Tips and Programs for Recycling Plastic
Talk to your local waste district. While you cannot recycle many plastics in your curbside bin, you might be able to bring them to the local recycling center. Save them up in boxes for a month and make one trip with all of your plastics that need to be recycled at that point.
Pool liners, pool toys, and wading pools are made from PVC, which is harder to recycle. Check with organizations like Wyatt & Jack. They take donations of pool toys, bouncy castles, and other PVC plastics to turn them into reusable bags of all sizes. While the company is in the U.K., there are ways U.S. residents can donate their items.
Reuse as much of your unneeded PVC plastic liners or older vinyl or poly tarps for other purposes in and around your home. Turn an old vinyl tarp into cushions for your patio furniture. You’ll still have scraps, but it’s reducing the amount going into a landfill. Instead of purchasing landscaping fabric to stop weeds from growing in your new perennial flower garden, use this plastic and cover it with mulch. Make sure you’re leaving space to water the flowers. You could also use an old pool liner to line a smaller pond.
If your curbside recycling hauler doesn’t take plastic bags, see if there are drop-off sites nearby. You can find these bins by searching your address on PlasticFilmRecycling.org. You can drop off all plastic bags and plastic film in these bins. It includes plastics like bubble wrap, plastic mailers, deflated air pillows, plastic grocery bags, and dry cleaning bags.
Upcycle or reuse as much plastic as you can. If you have small pet food containers that are hard to recycle, turn them into something else. You could use the plastic containers to start flower seeds each year. Fill them with potting soil, start your seeds, and wait until the seedling is large enough to transplant. When it is, carefully tip it over to dislodge it and put it in the flower bed. Save the cups for next year’s seedlings.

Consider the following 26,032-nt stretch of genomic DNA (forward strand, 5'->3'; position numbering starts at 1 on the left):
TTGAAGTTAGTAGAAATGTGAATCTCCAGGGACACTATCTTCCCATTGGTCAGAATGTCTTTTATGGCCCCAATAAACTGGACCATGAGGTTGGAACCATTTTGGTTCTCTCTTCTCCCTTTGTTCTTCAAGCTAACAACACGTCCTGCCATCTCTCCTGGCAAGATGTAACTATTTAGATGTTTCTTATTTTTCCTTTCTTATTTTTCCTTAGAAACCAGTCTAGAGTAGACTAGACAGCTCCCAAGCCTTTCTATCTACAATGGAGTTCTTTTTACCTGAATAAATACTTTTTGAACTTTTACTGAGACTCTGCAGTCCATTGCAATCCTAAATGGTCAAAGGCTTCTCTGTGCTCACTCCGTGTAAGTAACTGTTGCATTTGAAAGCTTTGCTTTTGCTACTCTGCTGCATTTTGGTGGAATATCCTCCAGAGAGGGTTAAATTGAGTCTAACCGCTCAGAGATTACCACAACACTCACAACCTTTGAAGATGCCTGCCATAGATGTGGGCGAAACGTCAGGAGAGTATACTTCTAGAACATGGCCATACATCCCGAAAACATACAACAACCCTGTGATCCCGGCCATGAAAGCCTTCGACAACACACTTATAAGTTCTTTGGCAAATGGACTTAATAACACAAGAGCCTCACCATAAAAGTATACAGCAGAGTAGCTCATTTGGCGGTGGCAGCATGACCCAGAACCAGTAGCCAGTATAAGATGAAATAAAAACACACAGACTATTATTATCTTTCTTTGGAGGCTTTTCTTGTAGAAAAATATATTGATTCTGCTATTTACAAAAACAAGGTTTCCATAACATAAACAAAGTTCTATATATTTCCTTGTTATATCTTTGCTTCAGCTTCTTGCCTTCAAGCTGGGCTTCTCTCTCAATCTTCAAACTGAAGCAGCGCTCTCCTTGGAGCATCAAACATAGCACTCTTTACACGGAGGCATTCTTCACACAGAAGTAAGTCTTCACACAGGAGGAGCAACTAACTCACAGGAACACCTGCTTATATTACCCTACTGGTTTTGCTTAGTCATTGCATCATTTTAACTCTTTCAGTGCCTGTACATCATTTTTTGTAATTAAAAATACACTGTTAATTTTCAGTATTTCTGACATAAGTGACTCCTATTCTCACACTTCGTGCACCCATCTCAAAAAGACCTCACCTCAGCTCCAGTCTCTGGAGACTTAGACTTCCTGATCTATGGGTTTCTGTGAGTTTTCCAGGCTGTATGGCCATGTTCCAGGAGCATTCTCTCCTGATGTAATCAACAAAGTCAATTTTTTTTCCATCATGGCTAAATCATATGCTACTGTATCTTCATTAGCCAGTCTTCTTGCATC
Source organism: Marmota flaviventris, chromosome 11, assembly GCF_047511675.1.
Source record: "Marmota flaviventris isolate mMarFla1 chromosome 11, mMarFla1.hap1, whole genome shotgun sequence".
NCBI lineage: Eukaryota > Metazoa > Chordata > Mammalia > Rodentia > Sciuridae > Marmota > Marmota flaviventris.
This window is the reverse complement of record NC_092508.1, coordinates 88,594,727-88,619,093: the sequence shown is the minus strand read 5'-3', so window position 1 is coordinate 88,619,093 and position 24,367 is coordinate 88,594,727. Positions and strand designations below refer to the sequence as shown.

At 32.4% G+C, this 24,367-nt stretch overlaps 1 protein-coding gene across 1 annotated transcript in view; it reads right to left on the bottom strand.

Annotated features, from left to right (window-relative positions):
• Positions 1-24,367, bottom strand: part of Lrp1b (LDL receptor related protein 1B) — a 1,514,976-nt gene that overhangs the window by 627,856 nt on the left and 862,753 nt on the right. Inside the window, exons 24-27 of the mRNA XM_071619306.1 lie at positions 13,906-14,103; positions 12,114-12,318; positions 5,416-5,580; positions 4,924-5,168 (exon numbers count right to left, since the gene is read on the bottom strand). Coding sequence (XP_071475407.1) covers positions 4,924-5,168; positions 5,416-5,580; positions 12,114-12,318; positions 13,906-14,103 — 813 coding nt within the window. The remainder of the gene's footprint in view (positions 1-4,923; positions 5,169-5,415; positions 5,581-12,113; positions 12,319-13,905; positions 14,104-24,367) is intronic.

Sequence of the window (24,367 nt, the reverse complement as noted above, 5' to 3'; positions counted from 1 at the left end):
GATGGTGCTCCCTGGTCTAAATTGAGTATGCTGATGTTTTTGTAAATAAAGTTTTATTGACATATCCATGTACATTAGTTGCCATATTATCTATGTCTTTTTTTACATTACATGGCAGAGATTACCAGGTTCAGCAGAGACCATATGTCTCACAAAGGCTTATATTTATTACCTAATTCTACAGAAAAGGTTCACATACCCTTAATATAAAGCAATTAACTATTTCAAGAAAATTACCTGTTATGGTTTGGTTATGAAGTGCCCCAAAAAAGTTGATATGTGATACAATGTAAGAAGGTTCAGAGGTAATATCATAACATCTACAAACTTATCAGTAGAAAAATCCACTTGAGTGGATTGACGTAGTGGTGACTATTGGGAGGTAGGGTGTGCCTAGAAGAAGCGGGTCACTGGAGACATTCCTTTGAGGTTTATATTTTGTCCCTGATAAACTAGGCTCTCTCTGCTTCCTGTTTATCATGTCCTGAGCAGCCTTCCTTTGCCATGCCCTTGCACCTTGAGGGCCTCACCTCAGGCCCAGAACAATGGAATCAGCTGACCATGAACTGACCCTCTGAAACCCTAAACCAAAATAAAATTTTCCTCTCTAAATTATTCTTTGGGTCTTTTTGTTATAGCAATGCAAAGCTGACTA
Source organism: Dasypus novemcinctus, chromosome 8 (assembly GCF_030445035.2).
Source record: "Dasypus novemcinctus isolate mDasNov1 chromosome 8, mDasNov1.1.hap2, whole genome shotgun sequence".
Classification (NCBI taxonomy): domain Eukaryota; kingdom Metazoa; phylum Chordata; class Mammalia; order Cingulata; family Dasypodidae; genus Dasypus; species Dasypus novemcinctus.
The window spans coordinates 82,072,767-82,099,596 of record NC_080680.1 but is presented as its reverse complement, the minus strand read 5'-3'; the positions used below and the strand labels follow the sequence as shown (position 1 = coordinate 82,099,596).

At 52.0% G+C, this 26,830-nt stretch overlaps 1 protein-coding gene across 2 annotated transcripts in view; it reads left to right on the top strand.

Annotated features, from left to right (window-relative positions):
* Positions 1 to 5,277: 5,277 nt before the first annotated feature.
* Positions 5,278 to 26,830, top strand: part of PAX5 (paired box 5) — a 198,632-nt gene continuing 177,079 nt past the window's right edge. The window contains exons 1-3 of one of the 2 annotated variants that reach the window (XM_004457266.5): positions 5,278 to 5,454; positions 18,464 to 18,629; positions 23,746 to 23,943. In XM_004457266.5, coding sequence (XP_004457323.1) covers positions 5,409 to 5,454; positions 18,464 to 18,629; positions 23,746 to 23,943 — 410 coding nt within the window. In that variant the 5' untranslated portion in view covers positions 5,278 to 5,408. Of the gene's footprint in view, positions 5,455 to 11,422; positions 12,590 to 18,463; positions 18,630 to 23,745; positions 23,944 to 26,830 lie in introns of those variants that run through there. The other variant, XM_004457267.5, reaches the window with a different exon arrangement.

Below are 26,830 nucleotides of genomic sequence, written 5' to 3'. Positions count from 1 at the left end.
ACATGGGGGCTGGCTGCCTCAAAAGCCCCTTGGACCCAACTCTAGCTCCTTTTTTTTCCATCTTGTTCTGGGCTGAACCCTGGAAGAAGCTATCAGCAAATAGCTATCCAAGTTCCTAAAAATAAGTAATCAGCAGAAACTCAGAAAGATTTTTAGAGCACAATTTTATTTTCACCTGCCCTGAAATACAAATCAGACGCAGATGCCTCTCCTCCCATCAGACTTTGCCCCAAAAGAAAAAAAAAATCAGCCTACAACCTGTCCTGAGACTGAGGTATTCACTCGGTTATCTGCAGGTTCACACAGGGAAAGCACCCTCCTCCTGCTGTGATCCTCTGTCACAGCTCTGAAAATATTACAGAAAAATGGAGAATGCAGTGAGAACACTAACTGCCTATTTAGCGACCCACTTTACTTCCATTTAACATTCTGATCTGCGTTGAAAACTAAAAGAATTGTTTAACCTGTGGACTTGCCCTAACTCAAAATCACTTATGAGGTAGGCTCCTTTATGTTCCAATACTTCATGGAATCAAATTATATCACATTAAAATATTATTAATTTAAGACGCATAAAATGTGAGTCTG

The large plastic jar that had pretzels in it could be painted with chalkboard paint and turned into an airtight dog treat jar. You could also wash it out, drill holes in the bottom, and paint it in vibrant colors. Fill it with potting soil and use it as a patio planter.
What Else Can You Do?
Stop buying water bottles. Purchase reusable stainless steel or recycled plastic water bottles and fill that. If you don’t like the taste of your tap water or water at your office, Brita and other companies make water bottles with filters that remove any unpleasant odors or tastes.
Use paper straws or a reusable stainless steel straw. Some states have already banned plastic straws from restaurants and convenience stores. Purchase a reusable straw and keep a spare in your car. If you stop to get an iced coffee somewhere, you have a straw in your car and don’t need to use a paper one.
When you buy items for your home, look for those made with recycled plastic. If you need to replace your deck, consider building the new deck with composite lumber that’s made from recycled plastics. It won’t rot or attract insects like carpenter ants.
Try to cook as much using environmentally-friendly packaging. Instead of purchasing your spices in plastic jars, purchase them in bulk and bring your own reusable containers. Buy meat from the butcher instead of getting it on Styrofoam trays that are covered in more plastic wrap.
Recycle Nation has all of the information you need to find how to recycle your plastics. You’ll also find articles helping you come up with other ways to reuse or upcycle items that are harder to recycle. Visit us to learn more.